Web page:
Cradle Mountain magic

Photo credits: Judith Ramage. Cradle Mountain in summer
Photo credits: Judith Ramage. Cradle Mountain in summer

Cradle Mountain National Park, in Tasmania, is a favourite place of mine which I visit on a regular basis, and always in winter. Snow isn’t guaranteed but if I go in the colder months I’m generally lucky.  There’s nothing better than being wrapped up against the cold while undertaking a long walk in the mountains with the wind whistling through the King Billy pines and the snow crunching beneath my boots. And then to conclude the day in a cosy cabin with my tired body roasting in front of a log fire.  

I know the wildlife well and it adds to the visit.  Each time I’m keen to renew my acquaintance with the local creatures – a reunion with old friends of sorts.

Several of the bird species are reminiscent of, but different from, those we see in Sydney. Indeed, over a dozen species, (including the easily-seen black currawong, with its grating call, and the yellow wattlebird with drooping yellow skin on each side of its face), are found only in Tasmania, and nowhere else in the world.

Two  species of wallaby are almost always present on the grassy area around the cabin: the Tasmanian pademelon, a small creature with a thin tail, and Bennett’s wallaby, about a third bigger.  Both have gentle, attractive features.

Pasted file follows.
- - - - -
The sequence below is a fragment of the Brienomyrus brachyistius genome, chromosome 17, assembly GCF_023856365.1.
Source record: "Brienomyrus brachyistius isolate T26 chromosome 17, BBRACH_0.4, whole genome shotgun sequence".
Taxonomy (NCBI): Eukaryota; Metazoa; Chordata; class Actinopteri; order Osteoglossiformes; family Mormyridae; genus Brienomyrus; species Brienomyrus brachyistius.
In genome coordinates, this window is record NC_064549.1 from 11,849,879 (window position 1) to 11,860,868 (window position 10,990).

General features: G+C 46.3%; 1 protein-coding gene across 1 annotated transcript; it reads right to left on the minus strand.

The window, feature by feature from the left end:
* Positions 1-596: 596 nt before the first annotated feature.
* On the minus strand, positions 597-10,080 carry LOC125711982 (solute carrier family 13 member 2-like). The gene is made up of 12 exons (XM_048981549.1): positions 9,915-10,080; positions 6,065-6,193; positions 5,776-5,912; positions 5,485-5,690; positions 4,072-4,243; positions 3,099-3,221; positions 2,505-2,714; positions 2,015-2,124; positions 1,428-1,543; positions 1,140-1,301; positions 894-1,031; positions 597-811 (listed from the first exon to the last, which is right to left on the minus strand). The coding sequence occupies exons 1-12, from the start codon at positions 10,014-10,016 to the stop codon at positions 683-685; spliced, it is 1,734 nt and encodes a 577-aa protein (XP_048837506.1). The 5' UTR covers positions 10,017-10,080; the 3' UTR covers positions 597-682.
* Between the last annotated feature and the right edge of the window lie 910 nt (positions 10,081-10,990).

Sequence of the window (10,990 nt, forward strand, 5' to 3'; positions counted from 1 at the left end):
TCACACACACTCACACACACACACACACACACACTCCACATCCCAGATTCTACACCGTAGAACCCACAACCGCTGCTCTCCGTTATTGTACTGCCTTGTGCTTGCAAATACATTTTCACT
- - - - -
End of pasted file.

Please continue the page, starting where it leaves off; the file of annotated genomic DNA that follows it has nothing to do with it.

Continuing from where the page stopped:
Wombats are common; quolls, echidnas and Tasmanian devils are harder to see but patience is often rewarded.  And in the lake outside the cabin there lives a platypus which provides entertainment when you’re eating your breakfast.

It’s often thought that parrots are warm climate birds. Wrong! Sometimes when I’m on a walk, with the temperature around zero and icy pinpricks of rain are stinging my face, a couple of green rosellas will speed past.

On one occasion I climbed Barn Bluff, a challenging peak.  I left my rucksack, including my lunch, half way up – I didn’t need it for the final pull to the summit.

On the way down I was looking forward to my sandwiches, but a pair of forest ravens, big, black, crow-like birds had beaten me to it.  My bag was undone and my lunch was now theirs.  But if you have to go hungry then it’s easier in such a lovely place.

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